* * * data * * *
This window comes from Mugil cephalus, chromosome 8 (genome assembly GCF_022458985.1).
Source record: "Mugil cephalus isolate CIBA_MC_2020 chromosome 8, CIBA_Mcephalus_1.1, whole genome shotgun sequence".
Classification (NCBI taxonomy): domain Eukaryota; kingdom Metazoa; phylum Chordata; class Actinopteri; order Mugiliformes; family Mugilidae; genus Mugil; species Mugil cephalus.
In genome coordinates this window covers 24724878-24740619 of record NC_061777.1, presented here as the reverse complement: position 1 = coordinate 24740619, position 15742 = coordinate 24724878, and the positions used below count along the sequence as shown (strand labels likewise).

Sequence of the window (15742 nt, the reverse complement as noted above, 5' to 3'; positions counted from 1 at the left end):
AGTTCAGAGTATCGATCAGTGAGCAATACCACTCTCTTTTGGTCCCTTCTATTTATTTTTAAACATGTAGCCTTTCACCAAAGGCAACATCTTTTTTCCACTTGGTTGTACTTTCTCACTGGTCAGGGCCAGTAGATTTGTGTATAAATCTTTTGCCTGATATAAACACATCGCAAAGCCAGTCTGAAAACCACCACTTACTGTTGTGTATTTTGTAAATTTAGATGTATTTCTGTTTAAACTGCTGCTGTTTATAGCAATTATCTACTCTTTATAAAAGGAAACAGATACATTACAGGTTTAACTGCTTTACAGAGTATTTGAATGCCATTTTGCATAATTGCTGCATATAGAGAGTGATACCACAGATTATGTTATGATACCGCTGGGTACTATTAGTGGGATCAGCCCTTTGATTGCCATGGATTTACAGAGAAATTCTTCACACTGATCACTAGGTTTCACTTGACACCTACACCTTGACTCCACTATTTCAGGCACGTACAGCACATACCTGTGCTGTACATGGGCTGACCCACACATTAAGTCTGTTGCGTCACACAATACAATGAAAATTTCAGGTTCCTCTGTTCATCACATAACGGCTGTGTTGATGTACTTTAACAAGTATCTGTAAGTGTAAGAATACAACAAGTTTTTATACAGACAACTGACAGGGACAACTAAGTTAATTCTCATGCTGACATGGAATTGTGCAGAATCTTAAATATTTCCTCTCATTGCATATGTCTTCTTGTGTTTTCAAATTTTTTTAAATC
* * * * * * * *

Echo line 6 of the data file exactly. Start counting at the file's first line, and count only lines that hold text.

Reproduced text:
AGTTCAGAGTATCGATCAGTGAGCAATACCACTCTCTTTTGGTCCCTTCTATTTATTTTTAAACATGTAGCCTTTCACCAAAGGCAACATCTTTTTTCCACTTGGTTGTACTTTCTCACTGGTCAGGGCCAGTAGATTTGTGTATAAATCTTTTGCCTGATATAAACACATCGCAAAGCCAGTCTGAAAACCACCACTTACTGTTGTGTATTTTGTAAATTTAGATGTATTTCTGTTTAAACTGCTGCTGTTTATAGCAATTATCTACTCTTTATAAAAGGAAACAGATACATTACAGGTTTAACTGCTTTACAGAGTATTTGAATGCCATTTTGCATAATTGCTGCATATAGAGAGTGATACCACAGATTATGTTATGATACCGCTGGGTACTATTAGTGGGATCAGCCCTTTGATTGCCATGGATTTACAGAGAAATTCTTCACACTGATCACTAGGTTTCACTTGACACCTACACCTTGACTCCACTATTTCAGGCACGTACAGCACATACCTGTGCTGTACATGGGCTGACCCACACATTAAGTCTGTTGCGTCACACAATACAATGAAAATTTCAGGTTCCTCTGTTCATCACATAACGGCTGTGTTGATGTACTTTAACAAGTATCTGTAAGTGTAAGAATACAACAAGTTTTTATACAGACAACTGACAGGGACAACTAAGTTAATTCTCATGCTGACATGGAATTGTGCAGAATCTTAAATATTTCCTCTCATTGCATATGTCTTCTTGTGTTTTCAAATTTTTTTAAATC